The visuals play an important part in “The Rice Noodles”, and it’s a precursor of what’s to come, both in terms of strengths and weaknesses in the animation and artwork. “Flavors of Youth” generally looks pretty, in a substandard-Shinkai kind of way, but falls short in the character animation department. This is particularly obvious in “The Rice Noodles”, where the character animation lacks smoothness in some places, and looks overly smooth and mechanical in others. I remember in particular the scenes of people perfectly poised on bicycles, peddling in perfectly cyclical motions and moving forward in perfectly straight lines. But the weaknesses are more than compensated by the details of the background scenery, where the animators managed to capture the streets and buildings of rural and urban China with remarkable fidelity. Even in the visuals, the noodles steal the show: “The Rice Noodles” may not exhibit the scenery porn pervading Shinkai’s works, but it can boast of food porn. I found myself salivating to the beautifully rendered noodles on screen, and could almost smell the aroma wafting from it. The strength of the visuals whisked me away to distant times and places and immersed me in its scenery and atmosphere … but the magic only works because those times and places exist in my memory.
“A Little Fashion Show” tackles the loss of seishun in a more head-on fashion than the other stories, in particular its implication for Chinese women. Age-ism is a problem for women worldwide, especially when it comes to an appearance-based careers like modelling, but Chinese women feel it more acutely than most. While it may seem absurd to say that Yi Lin is raging against the dying light of her career, it’s also fair to say that strong stigmas still exist in Chinese society for women like her, who have reached a certain age without getting married and settling down with kids. And as one of a vast number of career-focused, unmarried women in her generation, Yi Lin is certainly not going gently into that good night. Her story is one of defiance: defiance against an industry’s bias for youth, and defiance against a traditional society’s expectations for women.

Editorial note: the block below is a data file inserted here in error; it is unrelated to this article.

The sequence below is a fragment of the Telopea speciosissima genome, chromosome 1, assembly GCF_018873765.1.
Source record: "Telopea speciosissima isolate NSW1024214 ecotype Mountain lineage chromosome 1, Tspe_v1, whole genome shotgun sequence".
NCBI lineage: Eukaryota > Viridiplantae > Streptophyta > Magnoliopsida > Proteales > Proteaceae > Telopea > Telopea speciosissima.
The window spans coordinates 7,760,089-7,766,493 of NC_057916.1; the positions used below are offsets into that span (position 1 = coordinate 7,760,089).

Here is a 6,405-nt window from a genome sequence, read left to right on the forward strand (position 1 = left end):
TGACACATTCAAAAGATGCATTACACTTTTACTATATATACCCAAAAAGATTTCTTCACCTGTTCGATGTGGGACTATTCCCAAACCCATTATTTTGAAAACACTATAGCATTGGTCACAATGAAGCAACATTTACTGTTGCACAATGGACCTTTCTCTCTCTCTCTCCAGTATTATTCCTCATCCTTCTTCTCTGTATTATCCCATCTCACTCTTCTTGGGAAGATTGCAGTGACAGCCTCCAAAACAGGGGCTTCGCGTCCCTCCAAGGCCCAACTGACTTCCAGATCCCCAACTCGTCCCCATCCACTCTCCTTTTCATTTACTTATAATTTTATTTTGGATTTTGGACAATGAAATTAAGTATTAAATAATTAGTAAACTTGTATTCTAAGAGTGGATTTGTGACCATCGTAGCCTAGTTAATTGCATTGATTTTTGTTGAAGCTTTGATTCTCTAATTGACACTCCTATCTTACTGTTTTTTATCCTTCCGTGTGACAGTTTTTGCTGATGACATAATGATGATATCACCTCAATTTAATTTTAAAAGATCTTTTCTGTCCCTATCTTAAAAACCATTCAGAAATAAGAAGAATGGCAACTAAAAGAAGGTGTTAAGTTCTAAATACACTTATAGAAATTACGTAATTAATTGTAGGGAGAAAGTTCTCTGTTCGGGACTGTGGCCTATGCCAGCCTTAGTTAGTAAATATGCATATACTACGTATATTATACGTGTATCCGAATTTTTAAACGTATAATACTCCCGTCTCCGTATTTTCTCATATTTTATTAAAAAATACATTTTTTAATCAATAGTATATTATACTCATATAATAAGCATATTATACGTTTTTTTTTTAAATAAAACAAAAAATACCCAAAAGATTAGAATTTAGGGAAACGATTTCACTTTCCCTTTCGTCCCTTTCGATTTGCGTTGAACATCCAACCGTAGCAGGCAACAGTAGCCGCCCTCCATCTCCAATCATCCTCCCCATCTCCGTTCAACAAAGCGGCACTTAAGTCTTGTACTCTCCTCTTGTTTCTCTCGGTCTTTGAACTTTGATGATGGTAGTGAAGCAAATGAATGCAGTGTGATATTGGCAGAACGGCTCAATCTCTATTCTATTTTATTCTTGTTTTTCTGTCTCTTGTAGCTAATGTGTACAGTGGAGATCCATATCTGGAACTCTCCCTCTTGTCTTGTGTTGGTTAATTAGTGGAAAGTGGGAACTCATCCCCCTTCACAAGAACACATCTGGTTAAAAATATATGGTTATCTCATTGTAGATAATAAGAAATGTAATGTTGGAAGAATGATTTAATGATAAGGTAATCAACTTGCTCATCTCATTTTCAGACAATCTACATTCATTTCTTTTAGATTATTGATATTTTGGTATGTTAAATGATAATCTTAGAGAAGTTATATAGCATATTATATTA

But it’s also a story of defiance against something else.
The other topic “A Little Fashion Show” deals with is of family and parenting. And if the first topic I mentioned didn’t resonate with me personally, this one certainly does. Yi Lin lives with her younger sister as their parents had passed away. Tradition dictates that Yi Lin, as the eldest one, should play parent to her younger sibling and take good care of her. And Yi Lin tries to do exactly that. To a fault. During a heated argument between the two sisters, Yi Lin busts out the what is possibly the most memorable line in the whole anthology: “Who do you think I’m doing this for?” This line, along with its classic variant “I’m doing this for your own good” are immortal conversation enders weaponised by Chinese parents against their disobedient children, so I’m sure it triggered a familiar, visceral reaction in many others as it did in me.